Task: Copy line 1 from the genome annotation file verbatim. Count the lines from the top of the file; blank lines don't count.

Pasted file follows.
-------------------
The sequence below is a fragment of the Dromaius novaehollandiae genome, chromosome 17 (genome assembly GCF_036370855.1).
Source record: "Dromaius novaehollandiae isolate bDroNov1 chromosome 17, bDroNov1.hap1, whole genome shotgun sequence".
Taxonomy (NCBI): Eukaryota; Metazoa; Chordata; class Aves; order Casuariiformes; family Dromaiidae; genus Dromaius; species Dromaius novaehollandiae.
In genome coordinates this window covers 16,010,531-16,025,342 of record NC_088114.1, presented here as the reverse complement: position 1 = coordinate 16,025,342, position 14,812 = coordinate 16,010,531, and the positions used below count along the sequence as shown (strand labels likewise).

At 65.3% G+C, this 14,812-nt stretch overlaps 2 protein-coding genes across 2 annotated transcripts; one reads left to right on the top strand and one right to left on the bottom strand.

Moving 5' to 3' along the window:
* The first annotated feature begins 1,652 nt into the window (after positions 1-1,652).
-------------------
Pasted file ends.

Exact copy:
The sequence below is a fragment of the Dromaius novaehollandiae genome, chromosome 17 (genome assembly GCF_036370855.1).